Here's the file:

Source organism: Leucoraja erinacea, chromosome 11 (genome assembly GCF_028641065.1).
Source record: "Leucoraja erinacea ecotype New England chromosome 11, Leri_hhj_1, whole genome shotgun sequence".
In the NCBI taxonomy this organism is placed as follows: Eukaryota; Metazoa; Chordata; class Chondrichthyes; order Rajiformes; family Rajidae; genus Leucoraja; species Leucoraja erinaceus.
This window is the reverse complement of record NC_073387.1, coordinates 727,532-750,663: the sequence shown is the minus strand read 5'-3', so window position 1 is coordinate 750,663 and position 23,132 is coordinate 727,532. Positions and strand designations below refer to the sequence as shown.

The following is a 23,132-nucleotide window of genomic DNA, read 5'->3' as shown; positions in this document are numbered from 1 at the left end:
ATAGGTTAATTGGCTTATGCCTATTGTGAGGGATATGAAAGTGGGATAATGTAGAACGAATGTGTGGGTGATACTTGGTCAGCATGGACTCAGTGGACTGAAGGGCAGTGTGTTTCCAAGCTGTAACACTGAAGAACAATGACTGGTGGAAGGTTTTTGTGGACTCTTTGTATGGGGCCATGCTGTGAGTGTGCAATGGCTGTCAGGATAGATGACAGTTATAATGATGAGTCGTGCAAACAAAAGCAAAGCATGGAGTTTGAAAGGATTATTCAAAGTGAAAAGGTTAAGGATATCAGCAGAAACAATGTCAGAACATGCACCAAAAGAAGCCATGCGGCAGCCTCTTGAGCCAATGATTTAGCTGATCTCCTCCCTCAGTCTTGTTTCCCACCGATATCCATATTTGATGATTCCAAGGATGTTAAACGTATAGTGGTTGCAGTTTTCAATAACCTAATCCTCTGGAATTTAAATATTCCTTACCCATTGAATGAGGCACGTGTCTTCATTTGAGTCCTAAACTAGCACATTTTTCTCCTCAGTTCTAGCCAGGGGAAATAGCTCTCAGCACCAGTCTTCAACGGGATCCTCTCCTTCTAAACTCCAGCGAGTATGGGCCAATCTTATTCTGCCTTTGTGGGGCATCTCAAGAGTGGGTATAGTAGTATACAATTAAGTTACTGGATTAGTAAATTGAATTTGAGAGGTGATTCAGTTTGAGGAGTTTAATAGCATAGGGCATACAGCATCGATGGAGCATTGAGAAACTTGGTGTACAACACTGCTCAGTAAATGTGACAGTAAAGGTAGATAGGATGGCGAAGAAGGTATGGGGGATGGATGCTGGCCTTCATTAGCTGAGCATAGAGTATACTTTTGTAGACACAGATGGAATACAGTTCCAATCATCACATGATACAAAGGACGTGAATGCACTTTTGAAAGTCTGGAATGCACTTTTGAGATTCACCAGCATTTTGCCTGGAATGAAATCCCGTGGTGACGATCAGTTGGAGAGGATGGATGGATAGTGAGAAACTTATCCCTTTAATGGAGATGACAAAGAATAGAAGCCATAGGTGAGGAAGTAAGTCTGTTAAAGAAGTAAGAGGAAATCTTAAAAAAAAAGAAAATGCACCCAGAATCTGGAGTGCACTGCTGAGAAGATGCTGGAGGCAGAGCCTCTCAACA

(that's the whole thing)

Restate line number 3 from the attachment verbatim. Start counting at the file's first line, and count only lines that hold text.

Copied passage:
In the NCBI taxonomy this organism is placed as follows: Eukaryota; Metazoa; Chordata; class Chondrichthyes; order Rajiformes; family Rajidae; genus Leucoraja; species Leucoraja erinaceus.